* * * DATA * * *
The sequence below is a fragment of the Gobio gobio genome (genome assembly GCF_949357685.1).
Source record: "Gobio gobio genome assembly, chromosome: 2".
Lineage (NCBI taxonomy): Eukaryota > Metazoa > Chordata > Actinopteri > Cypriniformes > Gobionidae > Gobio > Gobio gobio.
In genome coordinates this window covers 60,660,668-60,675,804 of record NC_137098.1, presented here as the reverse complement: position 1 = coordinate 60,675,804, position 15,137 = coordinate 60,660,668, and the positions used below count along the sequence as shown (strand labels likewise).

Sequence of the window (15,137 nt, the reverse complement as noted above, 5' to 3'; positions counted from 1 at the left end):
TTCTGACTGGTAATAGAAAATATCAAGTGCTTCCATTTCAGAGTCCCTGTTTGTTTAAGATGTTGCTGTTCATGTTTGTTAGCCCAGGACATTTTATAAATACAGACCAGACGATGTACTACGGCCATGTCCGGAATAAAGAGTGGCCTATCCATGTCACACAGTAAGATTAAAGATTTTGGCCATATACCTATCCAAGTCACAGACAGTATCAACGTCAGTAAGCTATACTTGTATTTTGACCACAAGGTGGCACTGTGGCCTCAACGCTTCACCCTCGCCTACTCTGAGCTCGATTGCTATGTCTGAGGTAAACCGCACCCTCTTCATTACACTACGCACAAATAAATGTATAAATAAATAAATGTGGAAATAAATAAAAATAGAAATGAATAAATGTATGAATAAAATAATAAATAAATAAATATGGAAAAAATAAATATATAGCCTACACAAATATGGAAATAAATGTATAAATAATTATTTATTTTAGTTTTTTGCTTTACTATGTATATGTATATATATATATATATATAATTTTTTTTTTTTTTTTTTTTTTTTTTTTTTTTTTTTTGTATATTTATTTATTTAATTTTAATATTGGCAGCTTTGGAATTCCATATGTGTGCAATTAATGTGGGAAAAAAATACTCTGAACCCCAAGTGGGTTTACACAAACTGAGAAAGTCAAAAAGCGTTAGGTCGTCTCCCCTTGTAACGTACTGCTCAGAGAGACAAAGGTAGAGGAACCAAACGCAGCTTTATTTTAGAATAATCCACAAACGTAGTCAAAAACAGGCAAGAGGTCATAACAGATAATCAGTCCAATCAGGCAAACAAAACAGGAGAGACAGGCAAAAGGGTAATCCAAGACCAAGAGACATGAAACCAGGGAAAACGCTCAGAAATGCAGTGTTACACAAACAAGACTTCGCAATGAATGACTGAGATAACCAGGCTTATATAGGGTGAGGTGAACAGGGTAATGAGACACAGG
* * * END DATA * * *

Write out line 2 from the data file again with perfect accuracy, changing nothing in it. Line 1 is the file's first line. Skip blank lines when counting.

Source record: "Gobio gobio genome assembly, chromosome: 2".